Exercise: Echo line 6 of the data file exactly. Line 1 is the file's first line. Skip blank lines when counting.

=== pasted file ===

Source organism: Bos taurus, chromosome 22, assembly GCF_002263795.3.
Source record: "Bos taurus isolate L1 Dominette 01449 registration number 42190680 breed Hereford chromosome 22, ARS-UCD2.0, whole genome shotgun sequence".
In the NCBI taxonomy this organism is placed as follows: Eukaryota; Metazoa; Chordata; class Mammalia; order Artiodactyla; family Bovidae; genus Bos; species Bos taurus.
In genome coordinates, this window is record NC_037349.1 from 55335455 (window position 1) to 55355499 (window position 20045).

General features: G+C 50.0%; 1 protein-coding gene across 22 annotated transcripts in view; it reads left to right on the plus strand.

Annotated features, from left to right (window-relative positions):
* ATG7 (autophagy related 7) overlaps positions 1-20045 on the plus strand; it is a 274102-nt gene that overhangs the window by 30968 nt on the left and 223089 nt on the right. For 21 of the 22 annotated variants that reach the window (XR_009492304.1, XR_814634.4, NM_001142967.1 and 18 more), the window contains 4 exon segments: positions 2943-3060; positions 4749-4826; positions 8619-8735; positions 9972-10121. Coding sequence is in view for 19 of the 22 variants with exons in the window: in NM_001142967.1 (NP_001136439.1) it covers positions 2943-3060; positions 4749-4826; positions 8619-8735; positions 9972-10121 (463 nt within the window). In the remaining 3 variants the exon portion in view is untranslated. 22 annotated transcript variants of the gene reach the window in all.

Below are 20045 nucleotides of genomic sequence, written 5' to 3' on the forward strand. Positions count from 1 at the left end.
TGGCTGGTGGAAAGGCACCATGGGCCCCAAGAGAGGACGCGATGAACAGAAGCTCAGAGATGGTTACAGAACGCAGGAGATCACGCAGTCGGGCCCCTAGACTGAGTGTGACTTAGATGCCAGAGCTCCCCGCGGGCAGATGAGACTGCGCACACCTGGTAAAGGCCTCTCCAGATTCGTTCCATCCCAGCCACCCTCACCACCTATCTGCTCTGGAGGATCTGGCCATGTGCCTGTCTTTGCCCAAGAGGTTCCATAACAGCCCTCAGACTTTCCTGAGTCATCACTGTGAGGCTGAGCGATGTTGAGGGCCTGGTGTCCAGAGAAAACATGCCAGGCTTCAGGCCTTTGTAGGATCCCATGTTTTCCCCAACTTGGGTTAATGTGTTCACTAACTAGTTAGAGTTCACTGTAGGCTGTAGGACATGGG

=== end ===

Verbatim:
Annotated features, from left to right (window-relative positions):